I. Brown's “Pending” Appellate Proceedings

         Brown filed a notice of appeal (Doc. No. 154) in this action on April 21, 2016. On December 2, 2016, the United States Court of Appeals for the Eleventh Circuit entered an order dismissing Brown's appeal pursuant to Eleventh Circuit Rule 42-2(c) for failure to prosecute, and specifically for his failure to file an appellant's brief within the time fixed by the applicable rules. See Doc. No. 162 (citing 11th Cir. R. 42-2(c)). According to Eleventh Circuit Rule 42-2(e):

An appeal dismissed pursuant to this rule may be reinstated only upon the timely filing of a motion to set aside the dismissal and remedy the default showing extraordinary circumstances, accompanied by the required brief and appendix. Such a motion showing extraordinary circumstances, accompanied by the required brief and appendix, must be filed within 14 days of the date the clerk enters the order dismissing the appeal. The timely filing of such a motion . . . is the exclusive method of seeking to set aside a dismissal entered pursuant to this rule.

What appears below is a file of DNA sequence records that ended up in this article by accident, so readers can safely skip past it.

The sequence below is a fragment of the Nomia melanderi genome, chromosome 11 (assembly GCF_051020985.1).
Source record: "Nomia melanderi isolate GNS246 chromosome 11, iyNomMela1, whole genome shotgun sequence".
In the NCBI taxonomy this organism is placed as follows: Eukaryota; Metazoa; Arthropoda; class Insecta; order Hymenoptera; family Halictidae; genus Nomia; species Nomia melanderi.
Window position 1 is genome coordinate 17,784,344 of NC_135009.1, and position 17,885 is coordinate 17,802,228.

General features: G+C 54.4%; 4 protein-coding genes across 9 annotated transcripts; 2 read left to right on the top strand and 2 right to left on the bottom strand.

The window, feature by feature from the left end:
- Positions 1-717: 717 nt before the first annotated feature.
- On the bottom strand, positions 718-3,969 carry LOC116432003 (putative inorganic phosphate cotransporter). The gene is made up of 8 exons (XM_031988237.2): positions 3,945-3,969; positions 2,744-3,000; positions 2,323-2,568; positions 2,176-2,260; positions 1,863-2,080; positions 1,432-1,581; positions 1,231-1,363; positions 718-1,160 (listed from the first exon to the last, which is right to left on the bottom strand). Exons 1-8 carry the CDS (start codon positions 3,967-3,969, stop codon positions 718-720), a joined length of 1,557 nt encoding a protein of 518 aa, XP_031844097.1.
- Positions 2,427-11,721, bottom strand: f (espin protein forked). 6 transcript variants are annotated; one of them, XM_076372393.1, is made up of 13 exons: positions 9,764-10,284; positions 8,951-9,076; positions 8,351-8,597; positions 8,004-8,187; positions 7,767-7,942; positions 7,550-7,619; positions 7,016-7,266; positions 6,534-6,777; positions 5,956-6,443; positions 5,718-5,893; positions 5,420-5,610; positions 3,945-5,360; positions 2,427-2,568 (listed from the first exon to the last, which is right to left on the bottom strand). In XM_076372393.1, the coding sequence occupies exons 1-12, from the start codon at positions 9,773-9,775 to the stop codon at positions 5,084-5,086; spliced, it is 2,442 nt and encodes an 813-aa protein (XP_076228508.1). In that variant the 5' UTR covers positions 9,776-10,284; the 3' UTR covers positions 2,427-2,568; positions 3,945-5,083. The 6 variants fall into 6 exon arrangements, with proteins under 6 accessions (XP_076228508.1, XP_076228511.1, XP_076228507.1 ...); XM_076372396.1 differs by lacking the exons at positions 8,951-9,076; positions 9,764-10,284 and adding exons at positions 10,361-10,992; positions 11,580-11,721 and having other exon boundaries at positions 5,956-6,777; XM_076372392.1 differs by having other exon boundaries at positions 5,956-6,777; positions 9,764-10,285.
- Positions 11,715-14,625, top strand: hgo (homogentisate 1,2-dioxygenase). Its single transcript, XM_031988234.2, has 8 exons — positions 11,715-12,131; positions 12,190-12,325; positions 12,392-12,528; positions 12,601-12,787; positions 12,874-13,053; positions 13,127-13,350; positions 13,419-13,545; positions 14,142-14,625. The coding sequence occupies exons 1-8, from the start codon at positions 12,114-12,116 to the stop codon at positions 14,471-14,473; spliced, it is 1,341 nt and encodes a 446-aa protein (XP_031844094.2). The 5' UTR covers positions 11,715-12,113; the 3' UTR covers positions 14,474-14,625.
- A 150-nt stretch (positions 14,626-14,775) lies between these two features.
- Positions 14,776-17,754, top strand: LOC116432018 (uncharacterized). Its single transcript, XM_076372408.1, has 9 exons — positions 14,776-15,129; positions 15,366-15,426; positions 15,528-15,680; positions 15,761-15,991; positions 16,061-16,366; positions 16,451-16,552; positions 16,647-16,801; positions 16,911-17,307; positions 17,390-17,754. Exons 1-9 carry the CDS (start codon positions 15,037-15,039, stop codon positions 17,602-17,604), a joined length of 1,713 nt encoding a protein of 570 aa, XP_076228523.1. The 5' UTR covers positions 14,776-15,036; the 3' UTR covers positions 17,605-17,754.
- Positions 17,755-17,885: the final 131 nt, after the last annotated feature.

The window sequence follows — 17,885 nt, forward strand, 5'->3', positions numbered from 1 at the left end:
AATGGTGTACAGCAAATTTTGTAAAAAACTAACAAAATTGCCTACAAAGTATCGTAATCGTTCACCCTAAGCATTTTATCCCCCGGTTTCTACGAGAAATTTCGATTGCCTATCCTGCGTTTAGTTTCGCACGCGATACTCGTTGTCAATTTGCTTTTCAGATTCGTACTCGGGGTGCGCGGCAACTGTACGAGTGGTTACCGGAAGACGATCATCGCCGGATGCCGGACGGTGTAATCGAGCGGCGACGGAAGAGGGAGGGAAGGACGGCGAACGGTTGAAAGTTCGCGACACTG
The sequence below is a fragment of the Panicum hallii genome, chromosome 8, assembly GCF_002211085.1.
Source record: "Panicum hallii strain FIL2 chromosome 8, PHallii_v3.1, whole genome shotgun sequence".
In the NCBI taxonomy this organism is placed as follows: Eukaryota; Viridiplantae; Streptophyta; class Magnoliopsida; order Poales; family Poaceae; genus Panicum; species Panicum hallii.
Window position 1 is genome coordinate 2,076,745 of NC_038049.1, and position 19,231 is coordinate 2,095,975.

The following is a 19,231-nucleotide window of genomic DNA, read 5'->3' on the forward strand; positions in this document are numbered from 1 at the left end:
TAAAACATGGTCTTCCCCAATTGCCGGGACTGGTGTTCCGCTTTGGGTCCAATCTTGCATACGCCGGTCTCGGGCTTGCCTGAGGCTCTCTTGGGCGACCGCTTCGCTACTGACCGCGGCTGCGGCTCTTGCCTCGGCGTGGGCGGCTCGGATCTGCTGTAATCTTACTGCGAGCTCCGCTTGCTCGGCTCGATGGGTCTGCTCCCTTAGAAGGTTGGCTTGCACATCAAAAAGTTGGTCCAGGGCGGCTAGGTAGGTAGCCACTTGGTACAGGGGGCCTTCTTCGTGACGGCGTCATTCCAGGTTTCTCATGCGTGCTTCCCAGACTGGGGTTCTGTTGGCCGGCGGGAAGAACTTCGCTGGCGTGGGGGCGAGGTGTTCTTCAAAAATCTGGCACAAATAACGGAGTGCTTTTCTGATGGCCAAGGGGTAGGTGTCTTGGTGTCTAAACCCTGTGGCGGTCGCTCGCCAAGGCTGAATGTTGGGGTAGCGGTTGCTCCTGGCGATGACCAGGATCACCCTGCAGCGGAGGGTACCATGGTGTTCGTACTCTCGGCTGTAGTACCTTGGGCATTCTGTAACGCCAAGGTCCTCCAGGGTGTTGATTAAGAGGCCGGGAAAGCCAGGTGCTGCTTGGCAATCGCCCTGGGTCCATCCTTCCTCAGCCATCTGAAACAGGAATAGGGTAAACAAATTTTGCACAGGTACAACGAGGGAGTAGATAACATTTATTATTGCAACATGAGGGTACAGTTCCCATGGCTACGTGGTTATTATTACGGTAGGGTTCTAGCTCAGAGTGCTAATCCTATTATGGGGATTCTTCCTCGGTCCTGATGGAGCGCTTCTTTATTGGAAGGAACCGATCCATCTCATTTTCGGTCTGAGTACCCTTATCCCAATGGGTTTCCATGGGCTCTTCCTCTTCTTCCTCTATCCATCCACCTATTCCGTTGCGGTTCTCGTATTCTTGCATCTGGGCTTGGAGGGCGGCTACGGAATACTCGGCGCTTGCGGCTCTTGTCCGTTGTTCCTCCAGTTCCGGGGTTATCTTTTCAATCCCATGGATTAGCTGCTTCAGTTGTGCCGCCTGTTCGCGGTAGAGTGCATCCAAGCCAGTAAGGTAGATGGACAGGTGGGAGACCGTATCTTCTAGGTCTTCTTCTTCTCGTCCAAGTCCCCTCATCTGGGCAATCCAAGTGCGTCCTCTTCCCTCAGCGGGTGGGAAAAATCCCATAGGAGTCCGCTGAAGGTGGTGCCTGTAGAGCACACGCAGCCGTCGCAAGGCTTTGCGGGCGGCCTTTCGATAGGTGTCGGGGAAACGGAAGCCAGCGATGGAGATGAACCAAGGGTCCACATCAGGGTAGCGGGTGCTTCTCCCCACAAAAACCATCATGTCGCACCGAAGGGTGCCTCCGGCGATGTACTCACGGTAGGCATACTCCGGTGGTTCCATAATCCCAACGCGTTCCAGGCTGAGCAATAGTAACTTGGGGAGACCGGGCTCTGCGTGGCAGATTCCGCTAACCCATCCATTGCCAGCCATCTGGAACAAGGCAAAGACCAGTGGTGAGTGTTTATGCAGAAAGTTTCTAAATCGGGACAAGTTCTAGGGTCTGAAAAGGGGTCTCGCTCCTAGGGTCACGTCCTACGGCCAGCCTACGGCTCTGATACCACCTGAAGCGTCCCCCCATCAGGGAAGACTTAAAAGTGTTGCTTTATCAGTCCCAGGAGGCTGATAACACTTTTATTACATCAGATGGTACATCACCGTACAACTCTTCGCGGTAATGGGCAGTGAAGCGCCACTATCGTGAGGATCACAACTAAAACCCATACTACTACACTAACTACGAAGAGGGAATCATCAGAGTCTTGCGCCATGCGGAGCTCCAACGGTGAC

11th Cir. R. 42-2(e) (emphasis added). As such, Brown was required to file a motion to set aside the dismissal - together with his brief - no later than December 16, 2016. Upon review of the appellate court docket, it appears that Brown did not file any such motion within the requisite time frame. Although Brown ultimately did submit a motion to the Eleventh Circuit on January 5, 2017, in accordance with its established procedures, the court returned the motion to Brown without filing it. See Brown v. Riedl, No. 16-11828 (11th Cir. 2017). Thus, the Court concludes that there are no appellate proceedings currently pending with respect to this action.

         Despite the absence of any pending appellate proceedings, Brown nevertheless argues that “[i]t would be a waste of judicial labor and effort to impose a judgment of costs before the appellate process is completed.” Objections ¶ 5. He further states that “he will file his [appellate] brief shortly and will ask the Eleventh Circuit [] to recall its mandate at that time.” Id. ¶ 4. While Brown may believe that his appeal is still pending, having determined that this is not the case, the Court concludes that Brown's request to withhold entry of this judgment pending appeal is due to be denied. Brown's first objection, therefore, is overruled.